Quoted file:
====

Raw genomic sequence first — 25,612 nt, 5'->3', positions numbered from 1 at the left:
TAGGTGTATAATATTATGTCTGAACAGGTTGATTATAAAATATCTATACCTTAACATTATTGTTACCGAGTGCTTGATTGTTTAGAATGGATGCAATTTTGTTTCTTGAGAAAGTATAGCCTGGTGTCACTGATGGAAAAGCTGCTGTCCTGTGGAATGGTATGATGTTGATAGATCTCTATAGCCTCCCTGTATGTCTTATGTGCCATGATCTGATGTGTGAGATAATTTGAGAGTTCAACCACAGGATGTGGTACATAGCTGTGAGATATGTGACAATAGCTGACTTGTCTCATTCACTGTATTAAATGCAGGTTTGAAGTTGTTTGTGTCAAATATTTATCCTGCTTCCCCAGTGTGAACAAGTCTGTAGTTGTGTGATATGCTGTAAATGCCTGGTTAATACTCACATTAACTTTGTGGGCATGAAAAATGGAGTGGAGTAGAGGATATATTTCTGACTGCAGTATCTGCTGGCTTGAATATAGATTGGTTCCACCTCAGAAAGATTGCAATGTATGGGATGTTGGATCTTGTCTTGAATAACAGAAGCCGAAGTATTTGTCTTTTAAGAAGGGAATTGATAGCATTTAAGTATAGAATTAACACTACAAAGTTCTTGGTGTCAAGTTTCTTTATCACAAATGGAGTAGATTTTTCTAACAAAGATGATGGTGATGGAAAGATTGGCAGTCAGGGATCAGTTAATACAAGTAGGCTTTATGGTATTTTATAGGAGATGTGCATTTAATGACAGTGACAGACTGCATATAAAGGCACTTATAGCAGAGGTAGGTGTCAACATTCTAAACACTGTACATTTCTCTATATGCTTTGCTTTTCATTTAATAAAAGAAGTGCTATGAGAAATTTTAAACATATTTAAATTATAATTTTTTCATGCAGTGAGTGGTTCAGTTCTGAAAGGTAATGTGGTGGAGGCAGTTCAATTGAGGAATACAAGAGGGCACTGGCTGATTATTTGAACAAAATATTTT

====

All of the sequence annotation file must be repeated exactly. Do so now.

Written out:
Raw genomic sequence first — 25,612 nt, 5'->3', positions numbered from 1 at the left:
TAGGTGTATAATATTATGTCTGAACAGGTTGATTATAAAATATCTATACCTTAACATTATTGTTACCGAGTGCTTGATTGTTTAGAATGGATGCAATTTTGTTTCTTGAGAAAGTATAGCCTGGTGTCACTGATGGAAAAGCTGCTGTCCTGTGGAATGGTATGATGTTGATAGATCTCTATAGCCTCCCTGTATGTCTTATGTGCCATGATCTGATGTGTGAGATAATTTGAGAGTTCAACCACAGGATGTGGTACATAGCTGTGAGATATGTGACAATAGCTGACTTGTCTCATTCACTGTATTAAATGCAGGTTTGAAGTTGTTTGTGTCAAATATTTATCCTGCTTCCCCAGTGTGAACAAGTCTGTAGTTGTGTGATATGCTGTAAATGCCTGGTTAATACTCACATTAACTTTGTGGGCATGAAAAATGGAGTGGAGTAGAGGATATATTTCTGACTGCAGTATCTGCTGGCTTGAATATAGATTGGTTCCACCTCAGAAAGATTGCAATGTATGGGATGTTGGATCTTGTCTTGAATAACAGAAGCCGAAGTATTTGTCTTTTAAGAAGGGAATTGATAGCATTTAAGTATAGAATTAACACTACAAAGTTCTTGGTGTCAAGTTTCTTTATCACAAATGGAGTAGATTTTTCTAACAAAGATGATGGTGATGGAAAGATTGGCAGTCAGGGATCAGTTAATACAAGTAGGCTTTATGGTATTTTATAGGAGATGTGCATTTAATGACAGTGACAGACTGCATATAAAGGCACTTATAGCAGAGGTAGGTGTCAACATTCTAAACACTGTACATTTCTCTATATGCTTTGCTTTTCATTTAATAAAAGAAGTGCTATGAGAAATTTTAAACATATTTAAATTATAATTTTTTCATGCAGTGAGTGGTTCAGTTCTGAAAGGTAATGTGGTGGAGGCAGTTCAATTGAGGAATACAAGAGGGCACTGGCTGATTATTTGAACAAAATATTTT